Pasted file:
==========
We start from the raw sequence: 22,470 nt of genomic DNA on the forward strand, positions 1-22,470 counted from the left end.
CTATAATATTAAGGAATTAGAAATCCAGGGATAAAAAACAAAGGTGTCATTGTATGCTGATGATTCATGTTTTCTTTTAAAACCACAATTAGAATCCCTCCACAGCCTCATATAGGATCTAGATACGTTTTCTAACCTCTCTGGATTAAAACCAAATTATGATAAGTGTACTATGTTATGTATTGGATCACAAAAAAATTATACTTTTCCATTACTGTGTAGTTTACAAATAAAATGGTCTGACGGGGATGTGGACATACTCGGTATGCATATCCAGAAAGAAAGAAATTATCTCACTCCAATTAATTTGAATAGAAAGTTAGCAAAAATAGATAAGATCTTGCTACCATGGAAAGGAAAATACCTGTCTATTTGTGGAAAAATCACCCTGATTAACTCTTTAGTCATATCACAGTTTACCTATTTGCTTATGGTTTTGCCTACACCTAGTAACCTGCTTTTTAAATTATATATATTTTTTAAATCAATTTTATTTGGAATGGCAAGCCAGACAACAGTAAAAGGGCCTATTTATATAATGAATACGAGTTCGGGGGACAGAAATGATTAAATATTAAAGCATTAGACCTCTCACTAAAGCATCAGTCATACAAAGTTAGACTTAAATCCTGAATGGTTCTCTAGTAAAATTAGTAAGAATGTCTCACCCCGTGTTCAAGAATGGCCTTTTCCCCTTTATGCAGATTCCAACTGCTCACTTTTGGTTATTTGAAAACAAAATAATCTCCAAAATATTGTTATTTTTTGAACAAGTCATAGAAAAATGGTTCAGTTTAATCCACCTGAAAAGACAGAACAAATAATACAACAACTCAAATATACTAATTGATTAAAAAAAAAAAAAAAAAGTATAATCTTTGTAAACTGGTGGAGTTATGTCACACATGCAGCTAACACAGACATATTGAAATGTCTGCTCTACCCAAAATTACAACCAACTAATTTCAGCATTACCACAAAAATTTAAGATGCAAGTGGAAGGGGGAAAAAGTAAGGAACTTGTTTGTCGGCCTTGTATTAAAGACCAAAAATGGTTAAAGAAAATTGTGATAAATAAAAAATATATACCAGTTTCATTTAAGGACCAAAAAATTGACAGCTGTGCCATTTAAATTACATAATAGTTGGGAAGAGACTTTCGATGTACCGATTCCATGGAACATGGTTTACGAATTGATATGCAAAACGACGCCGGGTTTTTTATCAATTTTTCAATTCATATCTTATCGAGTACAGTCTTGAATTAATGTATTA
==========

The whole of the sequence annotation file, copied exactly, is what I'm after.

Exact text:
We start from the raw sequence: 22,470 nt of genomic DNA on the forward strand, positions 1-22,470 counted from the left end.
CTATAATATTAAGGAATTAGAAATCCAGGGATAAAAAACAAAGGTGTCATTGTATGCTGATGATTCATGTTTTCTTTTAAAACCACAATTAGAATCCCTCCACAGCCTCATATAGGATCTAGATACGTTTTCTAACCTCTCTGGATTAAAACCAAATTATGATAAGTGTACTATGTTATGTATTGGATCACAAAAAAATTATACTTTTCCATTACTGTGTAGTTTACAAATAAAATGGTCTGACGGGGATGTGGACATACTCGGTATGCATATCCAGAAAGAAAGAAATTATCTCACTCCAATTAATTTGAATAGAAAGTTAGCAAAAATAGATAAGATCTTGCTACCATGGAAAGGAAAATACCTGTCTATTTGTGGAAAAATCACCCTGATTAACTCTTTAGTCATATCACAGTTTACCTATTTGCTTATGGTTTTGCCTACACCTAGTAACCTGCTTTTTAAATTATATATATTTTTTAAATCAATTTTATTTGGAATGGCAAGCCAGACAACAGTAAAAGGGCCTATTTATATAATGAATACGAGTTCGGGGGACAGAAATGATTAAATATTAAAGCATTAGACCTCTCACTAAAGCATCAGTCATACAAAGTTAGACTTAAATCCTGAATGGTTCTCTAGTAAAATTAGTAAGAATGTCTCACCCCGTGTTCAAGAATGGCCTTTTCCCCTTTATGCAGATTCCAACTGCTCACTTTTGGTTATTTGAAAACAAAATAATCTCCAAAATATTGTTATTTTTTGAACAAGTCATAGAAAAATGGTTCAGTTTAATCCACCTGAAAAGACAGAACAAATAATACAACAACTCAAATATACTAATTGATTAAAAAAAAAAAAAAAAAGTATAATCTTTGTAAACTGGTGGAGTTATGTCACACATGCAGCTAACACAGACATATTGAAATGTCTGCTCTACCCAAAATTACAACCAACTAATTTCAGCATTACCACAAAAATTTAAGATGCAAGTGGAAGGGGGAAAAAGTAAGGAACTTGTTTGTCGGCCTTGTATTAAAGACCAAAAATGGTTAAAGAAAATTGTGATAAATAAAAAATATATACCAGTTTCATTTAAGGACCAAAAAATTGACAGCTGTGCCATTTAAATTACATAATAGTTGGGAAGAGACTTTCGATGTACCGATTCCATGGAACATGGTTTACGAATTGATATGCAAAACGACGCCGGGTTTTTTATCAATTTTTCAATTCATATCTTATCGAGTACAGTCTTGAATTAATGTATTA